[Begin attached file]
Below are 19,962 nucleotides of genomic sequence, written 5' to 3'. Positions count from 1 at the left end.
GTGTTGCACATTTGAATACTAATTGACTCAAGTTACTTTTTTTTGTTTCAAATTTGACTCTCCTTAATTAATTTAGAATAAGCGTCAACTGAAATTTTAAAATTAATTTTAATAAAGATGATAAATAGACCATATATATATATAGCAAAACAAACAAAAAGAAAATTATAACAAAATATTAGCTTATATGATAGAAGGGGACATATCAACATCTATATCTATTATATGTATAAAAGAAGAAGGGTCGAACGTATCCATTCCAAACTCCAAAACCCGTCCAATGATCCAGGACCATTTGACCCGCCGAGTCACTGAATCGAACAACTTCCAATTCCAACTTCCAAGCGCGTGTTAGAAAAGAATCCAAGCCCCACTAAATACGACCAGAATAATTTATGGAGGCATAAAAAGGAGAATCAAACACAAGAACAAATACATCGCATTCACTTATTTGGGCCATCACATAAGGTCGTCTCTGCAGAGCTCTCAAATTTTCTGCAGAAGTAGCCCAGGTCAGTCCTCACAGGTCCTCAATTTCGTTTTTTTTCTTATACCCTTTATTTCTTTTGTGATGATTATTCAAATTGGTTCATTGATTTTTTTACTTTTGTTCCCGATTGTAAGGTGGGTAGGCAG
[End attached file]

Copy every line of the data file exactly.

Below are 19,962 nucleotides of genomic sequence, written 5' to 3'. Positions count from 1 at the left end.
GTGTTGCACATTTGAATACTAATTGACTCAAGTTACTTTTTTTTGTTTCAAATTTGACTCTCCTTAATTAATTTAGAATAAGCGTCAACTGAAATTTTAAAATTAATTTTAATAAAGATGATAAATAGACCATATATATATATAGCAAAACAAACAAAAAGAAAATTATAACAAAATATTAGCTTATATGATAGAAGGGGACATATCAACATCTATATCTATTATATGTATAAAAGAAGAAGGGTCGAACGTATCCATTCCAAACTCCAAAACCCGTCCAATGATCCAGGACCATTTGACCCGCCGAGTCACTGAATCGAACAACTTCCAATTCCAACTTCCAAGCGCGTGTTAGAAAAGAATCCAAGCCCCACTAAATACGACCAGAATAATTTATGGAGGCATAAAAAGGAGAATCAAACACAAGAACAAATACATCGCATTCACTTATTTGGGCCATCACATAAGGTCGTCTCTGCAGAGCTCTCAAATTTTCTGCAGAAGTAGCCCAGGTCAGTCCTCACAGGTCCTCAATTTCGTTTTTTTTCTTATACCCTTTATTTCTTTTGTGATGATTATTCAAATTGGTTCATTGATTTTTTTACTTTTGTTCCCGATTGTAAGGTGGGTAGGCAG